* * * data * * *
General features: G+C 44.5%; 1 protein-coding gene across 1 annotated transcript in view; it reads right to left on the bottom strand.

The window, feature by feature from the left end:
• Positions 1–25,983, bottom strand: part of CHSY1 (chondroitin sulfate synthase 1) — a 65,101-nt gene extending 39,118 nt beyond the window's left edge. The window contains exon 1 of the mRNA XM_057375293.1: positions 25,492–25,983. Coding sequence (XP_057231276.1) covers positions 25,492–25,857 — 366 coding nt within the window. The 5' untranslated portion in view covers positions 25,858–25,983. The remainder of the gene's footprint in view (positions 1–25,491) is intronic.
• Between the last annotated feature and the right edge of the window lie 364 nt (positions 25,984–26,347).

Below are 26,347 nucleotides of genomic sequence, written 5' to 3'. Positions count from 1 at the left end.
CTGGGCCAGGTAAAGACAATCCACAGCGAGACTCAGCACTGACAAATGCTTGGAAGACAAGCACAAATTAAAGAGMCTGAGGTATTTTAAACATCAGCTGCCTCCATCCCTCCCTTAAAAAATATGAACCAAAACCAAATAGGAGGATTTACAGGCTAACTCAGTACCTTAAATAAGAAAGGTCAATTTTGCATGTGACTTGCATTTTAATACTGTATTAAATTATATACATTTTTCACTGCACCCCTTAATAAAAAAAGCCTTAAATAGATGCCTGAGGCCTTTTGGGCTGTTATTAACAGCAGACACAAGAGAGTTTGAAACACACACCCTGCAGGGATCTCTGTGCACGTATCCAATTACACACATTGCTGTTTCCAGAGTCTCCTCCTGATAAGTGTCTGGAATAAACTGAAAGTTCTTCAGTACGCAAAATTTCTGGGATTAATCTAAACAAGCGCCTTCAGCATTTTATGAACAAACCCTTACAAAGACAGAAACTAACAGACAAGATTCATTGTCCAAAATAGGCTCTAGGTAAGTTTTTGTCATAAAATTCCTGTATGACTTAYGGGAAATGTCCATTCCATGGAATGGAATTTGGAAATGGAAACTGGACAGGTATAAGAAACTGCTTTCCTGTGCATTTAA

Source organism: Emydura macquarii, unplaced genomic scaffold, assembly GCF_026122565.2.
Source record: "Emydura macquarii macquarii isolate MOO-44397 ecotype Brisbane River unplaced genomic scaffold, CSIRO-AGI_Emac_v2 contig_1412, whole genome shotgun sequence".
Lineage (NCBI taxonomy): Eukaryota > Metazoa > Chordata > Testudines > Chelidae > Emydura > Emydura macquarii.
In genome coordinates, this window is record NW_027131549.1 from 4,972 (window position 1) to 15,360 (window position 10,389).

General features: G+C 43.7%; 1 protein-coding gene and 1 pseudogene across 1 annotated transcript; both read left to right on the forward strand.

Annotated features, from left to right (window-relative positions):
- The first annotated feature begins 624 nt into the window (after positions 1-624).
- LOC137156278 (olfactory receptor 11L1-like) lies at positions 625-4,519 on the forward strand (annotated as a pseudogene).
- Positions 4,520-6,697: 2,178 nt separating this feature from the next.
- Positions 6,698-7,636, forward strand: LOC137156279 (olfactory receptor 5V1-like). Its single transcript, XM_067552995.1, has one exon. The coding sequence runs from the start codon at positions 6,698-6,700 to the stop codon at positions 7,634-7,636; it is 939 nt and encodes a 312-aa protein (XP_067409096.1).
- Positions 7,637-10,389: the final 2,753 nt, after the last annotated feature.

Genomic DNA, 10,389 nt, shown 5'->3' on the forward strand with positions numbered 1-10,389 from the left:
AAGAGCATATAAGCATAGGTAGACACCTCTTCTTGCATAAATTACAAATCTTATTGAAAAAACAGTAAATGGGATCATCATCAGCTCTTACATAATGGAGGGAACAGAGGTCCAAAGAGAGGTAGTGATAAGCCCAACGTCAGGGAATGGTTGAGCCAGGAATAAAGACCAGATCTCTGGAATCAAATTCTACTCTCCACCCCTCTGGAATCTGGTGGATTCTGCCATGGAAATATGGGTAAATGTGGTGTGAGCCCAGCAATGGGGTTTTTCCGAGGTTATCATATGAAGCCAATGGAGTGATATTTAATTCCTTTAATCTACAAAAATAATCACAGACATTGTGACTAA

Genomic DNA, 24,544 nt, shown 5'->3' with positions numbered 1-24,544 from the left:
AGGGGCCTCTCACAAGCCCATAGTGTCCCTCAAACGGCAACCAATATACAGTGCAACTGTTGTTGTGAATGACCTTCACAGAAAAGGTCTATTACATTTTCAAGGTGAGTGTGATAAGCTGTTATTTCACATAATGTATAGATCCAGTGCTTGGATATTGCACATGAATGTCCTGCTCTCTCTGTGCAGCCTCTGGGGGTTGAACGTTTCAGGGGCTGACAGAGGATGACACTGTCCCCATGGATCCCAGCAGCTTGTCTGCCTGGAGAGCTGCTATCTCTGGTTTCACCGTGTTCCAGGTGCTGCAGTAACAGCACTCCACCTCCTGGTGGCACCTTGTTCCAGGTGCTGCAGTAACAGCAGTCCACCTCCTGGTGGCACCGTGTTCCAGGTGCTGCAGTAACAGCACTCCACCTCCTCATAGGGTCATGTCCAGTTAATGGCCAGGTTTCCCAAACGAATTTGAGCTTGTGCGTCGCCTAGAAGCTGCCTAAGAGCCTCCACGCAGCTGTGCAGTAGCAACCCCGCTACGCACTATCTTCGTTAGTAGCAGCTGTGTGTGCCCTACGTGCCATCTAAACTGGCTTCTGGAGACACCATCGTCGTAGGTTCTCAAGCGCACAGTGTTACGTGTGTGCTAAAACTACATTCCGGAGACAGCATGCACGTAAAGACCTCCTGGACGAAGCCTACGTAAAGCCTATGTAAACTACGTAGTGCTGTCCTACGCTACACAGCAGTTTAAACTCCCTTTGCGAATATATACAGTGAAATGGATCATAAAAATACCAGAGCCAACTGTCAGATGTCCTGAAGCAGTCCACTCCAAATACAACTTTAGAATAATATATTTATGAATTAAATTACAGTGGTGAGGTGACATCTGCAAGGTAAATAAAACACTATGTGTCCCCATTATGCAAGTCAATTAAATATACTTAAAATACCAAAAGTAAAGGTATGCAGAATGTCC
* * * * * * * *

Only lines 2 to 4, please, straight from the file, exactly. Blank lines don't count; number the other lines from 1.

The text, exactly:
The window, feature by feature from the left end:
• Positions 1–25,983, bottom strand: part of CHSY1 (chondroitin sulfate synthase 1) — a 65,101-nt gene extending 39,118 nt beyond the window's left edge. The window contains exon 1 of the mRNA XM_057375293.1: positions 25,492–25,983. Coding sequence (XP_057231276.1) covers positions 25,492–25,857 — 366 coding nt within the window. The 5' untranslated portion in view covers positions 25,858–25,983. The remainder of the gene's footprint in view (positions 1–25,491) is intronic.
• Between the last annotated feature and the right edge of the window lie 364 nt (positions 25,984–26,347).